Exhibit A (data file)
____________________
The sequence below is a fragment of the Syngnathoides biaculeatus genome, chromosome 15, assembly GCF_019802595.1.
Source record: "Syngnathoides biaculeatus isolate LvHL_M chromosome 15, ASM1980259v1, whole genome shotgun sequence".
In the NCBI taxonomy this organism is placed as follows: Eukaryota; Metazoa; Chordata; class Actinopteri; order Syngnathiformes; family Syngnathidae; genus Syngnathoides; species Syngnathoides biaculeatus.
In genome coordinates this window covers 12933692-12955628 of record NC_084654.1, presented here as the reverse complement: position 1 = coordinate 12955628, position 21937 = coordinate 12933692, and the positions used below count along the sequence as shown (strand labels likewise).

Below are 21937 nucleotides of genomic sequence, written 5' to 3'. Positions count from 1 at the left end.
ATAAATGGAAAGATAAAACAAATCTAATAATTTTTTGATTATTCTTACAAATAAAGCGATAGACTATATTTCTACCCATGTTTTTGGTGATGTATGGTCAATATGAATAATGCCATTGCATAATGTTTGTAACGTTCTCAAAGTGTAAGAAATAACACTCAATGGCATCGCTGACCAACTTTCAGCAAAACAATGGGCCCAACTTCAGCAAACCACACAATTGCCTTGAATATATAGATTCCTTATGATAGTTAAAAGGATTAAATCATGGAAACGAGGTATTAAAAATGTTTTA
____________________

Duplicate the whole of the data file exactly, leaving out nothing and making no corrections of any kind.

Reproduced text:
The sequence below is a fragment of the Syngnathoides biaculeatus genome, chromosome 15, assembly GCF_019802595.1.
Source record: "Syngnathoides biaculeatus isolate LvHL_M chromosome 15, ASM1980259v1, whole genome shotgun sequence".
In the NCBI taxonomy this organism is placed as follows: Eukaryota; Metazoa; Chordata; class Actinopteri; order Syngnathiformes; family Syngnathidae; genus Syngnathoides; species Syngnathoides biaculeatus.
In genome coordinates this window covers 12933692-12955628 of record NC_084654.1, presented here as the reverse complement: position 1 = coordinate 12955628, position 21937 = coordinate 12933692, and the positions used below count along the sequence as shown (strand labels likewise).

Below are 21937 nucleotides of genomic sequence, written 5' to 3'. Positions count from 1 at the left end.
ATAAATGGAAAGATAAAACAAATCTAATAATTTTTTGATTATTCTTACAAATAAAGCGATAGACTATATTTCTACCCATGTTTTTGGTGATGTATGGTCAATATGAATAATGCCATTGCATAATGTTTGTAACGTTCTCAAAGTGTAAGAAATAACACTCAATGGCATCGCTGACCAACTTTCAGCAAAACAATGGGCCCAACTTCAGCAAACCACACAATTGCCTTGAATATATAGATTCCTTATGATAGTTAAAAGGATTAAATCATGGAAACGAGGTATTAAAAATGTTTTA